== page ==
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Delhi's many problems have been ignored by all parties

The striking thing about the upcoming Delhi elections is that while there is no anti-incumbency factor because there is no incumbent as such, all the three dominant parties are wobbly to a greater or lesser extent.

comment Updated: Jan 19, 2015 23:53 IST
Delhi
People-wait-to-cast-to-their-votes-during-2013-Delhi-assembly-elections-HT-Photo

The striking thing about the upcoming Delhi elections is that while there is no anti-incumbency factor because there is no incumbent as such, all the three dominant parties are wobbly to a greater or lesser extent.

The BJP is facing its toughest electoral challenge since it won the Lok Sabha elections last May. This is despite the fact that some of its earlier critics — Kiran Bedi and Shazia Ilmi — have now joined the BJP.

Ms Bedi, whether she becomes the party chief ministerial candidate or not, will be the counterweight to AAP leader Arvind Kejriwal because of the Anna Hazare bailiwick that both were in. Though the BJP thinks it can bank on Ms Bedi’s popularity because of the reputation she gained during her Indian Police Service days, it need not always earn dividends in politics. And then there’s the issue of other BJP leaders in Delhi not taking kindly to her elevation because politics too has its own norms of seniority and hierarchy. The BJP has to be very careful in this respect because the chances of any disaffection with the central government rubbing off on the party are the highest in the Delhi elections among all assembly polls in the country.

AAP is trying to wriggle out of its several discomfiting positions by finding fault with the central government and sticking to its own anti-corruption plank. But Mr Kejriwal has shot himself in the foot by asking voters to “take bribes” from other parties but still vote for his party.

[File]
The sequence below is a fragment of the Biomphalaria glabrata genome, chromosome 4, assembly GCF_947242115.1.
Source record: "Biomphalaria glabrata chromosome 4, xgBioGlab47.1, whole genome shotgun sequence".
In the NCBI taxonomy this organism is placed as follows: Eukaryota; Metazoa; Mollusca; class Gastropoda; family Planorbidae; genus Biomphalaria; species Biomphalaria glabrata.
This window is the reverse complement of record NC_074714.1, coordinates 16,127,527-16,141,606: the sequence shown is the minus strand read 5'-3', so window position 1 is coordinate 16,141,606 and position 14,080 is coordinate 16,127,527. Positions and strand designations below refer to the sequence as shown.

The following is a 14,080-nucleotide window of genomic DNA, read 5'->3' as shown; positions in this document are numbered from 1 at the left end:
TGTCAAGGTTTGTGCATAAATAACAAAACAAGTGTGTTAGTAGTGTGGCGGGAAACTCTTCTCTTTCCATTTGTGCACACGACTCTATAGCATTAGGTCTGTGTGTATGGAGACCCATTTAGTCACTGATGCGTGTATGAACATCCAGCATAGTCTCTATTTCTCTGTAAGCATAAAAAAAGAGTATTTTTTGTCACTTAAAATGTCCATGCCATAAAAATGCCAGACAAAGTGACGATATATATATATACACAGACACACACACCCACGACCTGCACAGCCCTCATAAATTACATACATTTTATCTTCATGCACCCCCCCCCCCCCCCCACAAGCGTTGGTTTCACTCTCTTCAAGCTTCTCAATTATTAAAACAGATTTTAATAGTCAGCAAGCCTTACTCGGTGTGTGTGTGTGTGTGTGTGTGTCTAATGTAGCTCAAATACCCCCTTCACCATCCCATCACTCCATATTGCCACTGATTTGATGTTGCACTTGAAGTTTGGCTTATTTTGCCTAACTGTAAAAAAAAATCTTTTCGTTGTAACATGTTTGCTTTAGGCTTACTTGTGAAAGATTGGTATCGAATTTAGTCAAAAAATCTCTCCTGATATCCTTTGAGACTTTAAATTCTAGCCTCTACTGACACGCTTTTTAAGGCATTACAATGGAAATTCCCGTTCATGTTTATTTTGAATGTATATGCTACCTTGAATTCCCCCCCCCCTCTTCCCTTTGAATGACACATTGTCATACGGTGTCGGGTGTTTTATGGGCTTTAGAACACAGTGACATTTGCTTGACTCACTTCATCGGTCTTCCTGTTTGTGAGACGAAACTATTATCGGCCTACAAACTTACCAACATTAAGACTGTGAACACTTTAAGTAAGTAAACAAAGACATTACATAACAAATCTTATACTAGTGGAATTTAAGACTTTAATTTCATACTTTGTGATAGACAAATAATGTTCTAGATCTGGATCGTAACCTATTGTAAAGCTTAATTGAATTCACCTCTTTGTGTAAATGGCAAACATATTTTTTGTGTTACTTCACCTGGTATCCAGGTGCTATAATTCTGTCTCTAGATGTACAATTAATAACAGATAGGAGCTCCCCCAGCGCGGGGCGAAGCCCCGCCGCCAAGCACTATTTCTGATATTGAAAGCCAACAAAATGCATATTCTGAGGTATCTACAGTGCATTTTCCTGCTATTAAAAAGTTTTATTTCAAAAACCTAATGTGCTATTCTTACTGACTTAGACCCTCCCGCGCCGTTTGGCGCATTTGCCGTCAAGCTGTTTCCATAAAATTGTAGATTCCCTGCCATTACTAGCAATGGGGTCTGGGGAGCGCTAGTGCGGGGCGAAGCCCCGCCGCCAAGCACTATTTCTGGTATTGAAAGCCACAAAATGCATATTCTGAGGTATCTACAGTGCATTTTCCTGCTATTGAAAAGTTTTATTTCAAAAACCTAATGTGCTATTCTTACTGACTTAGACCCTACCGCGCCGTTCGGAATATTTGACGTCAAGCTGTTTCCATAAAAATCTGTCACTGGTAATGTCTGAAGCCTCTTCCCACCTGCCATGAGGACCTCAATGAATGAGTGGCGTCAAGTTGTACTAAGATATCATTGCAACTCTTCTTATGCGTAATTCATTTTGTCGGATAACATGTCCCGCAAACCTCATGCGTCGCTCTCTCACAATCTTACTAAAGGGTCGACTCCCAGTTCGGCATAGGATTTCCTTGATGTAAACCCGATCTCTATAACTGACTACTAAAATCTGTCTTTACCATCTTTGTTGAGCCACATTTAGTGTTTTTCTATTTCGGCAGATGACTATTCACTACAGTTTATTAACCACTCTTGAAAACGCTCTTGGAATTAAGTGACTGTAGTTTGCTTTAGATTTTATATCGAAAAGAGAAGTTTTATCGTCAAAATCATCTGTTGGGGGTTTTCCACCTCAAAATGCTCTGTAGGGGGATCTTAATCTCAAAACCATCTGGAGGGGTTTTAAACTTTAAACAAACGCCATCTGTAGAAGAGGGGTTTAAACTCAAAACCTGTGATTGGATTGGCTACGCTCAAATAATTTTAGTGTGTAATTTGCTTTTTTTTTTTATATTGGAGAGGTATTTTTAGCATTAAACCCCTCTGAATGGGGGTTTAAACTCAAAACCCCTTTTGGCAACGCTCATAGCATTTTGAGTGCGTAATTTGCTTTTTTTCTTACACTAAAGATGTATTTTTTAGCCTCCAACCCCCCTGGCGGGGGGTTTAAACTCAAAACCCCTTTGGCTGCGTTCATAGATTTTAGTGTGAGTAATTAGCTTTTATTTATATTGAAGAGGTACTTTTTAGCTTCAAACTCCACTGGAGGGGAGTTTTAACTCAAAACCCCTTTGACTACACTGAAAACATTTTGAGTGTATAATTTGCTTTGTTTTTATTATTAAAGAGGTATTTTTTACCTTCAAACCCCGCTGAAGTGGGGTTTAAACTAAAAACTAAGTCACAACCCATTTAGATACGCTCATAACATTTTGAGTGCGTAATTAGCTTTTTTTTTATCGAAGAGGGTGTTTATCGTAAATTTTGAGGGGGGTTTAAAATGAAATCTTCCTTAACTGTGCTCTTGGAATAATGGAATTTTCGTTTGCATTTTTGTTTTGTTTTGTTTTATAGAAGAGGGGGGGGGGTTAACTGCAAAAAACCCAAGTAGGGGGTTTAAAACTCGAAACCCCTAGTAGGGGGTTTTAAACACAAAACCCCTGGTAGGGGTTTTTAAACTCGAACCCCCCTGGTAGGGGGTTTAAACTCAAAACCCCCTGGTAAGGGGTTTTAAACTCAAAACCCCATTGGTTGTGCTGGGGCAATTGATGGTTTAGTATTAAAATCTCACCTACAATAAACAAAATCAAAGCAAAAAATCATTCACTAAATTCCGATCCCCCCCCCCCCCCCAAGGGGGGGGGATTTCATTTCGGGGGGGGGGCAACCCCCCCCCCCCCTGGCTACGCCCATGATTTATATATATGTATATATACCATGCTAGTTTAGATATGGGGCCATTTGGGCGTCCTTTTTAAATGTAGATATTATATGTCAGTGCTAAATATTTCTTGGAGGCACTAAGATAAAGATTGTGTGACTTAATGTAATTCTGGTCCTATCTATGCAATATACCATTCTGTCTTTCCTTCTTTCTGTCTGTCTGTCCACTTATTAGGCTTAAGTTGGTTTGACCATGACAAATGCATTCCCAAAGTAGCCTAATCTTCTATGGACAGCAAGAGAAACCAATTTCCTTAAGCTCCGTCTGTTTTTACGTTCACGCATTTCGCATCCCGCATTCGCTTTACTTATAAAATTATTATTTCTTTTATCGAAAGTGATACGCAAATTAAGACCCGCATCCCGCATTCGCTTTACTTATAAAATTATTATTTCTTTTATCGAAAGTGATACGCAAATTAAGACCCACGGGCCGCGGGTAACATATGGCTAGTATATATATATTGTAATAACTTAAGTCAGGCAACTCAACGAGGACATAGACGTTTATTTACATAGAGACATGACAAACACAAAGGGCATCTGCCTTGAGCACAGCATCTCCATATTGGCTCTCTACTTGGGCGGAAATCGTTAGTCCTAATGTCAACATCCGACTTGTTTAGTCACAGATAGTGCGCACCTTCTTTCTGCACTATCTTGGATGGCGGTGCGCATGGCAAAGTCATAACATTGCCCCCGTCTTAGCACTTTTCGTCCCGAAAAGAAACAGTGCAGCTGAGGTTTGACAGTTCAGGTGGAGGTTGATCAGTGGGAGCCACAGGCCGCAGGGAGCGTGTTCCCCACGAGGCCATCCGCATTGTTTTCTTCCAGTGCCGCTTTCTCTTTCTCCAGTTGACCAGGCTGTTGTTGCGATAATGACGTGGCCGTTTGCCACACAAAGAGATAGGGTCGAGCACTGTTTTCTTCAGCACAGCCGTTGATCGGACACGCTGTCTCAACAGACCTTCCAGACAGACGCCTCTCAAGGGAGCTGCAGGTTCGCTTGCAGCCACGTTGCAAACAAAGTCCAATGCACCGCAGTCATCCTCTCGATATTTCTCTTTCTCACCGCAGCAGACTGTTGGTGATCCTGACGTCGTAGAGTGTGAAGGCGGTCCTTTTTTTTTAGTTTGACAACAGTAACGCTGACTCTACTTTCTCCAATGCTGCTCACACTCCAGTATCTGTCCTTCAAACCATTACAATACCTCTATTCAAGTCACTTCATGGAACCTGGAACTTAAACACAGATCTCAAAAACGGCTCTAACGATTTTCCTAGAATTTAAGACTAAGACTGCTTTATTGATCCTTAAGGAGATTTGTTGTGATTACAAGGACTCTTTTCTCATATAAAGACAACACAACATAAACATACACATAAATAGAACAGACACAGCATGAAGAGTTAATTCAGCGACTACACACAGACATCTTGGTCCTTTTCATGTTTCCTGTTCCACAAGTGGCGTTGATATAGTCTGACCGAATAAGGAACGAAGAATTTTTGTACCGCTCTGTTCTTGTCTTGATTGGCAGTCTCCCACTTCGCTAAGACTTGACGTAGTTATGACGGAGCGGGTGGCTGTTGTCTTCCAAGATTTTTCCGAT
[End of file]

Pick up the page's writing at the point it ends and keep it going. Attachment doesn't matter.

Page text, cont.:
Impetuosity and rashness seem to have been written into the DNA of India’s politics and Mr Kejriwal has proved he prefers to be a Roman when he is in Rome. By abruptly resigning as chief minister, he yielded a lot of ground to the BJP during the Lok Sabha polls. But that lesson seems to have been lost on the AAP leader though he apologised to the electorate for his action. His apology will have little value if he makes such statements, which are a plain insult to the people. Mr Kejriwal should ponder how he would have reacted if such a statement came from a notable functionary of a rival party. The principle of reciprocity matters even in the hard game of politics.

There is justification in the Congress not putting in too much effort in trying to win the Delhi elections, because by all accounts, win it can’t. Yet it is in danger of going down further because of the infighting that has surfaced. Delhi could have been the starting point for the party’s revival strategy because unlike in some other states, here it has a party structure. It is not personalities but how it positions itself that will be the test of a party. Only this realisation can drag, if at all, the Congress out of its eight-month somnolence.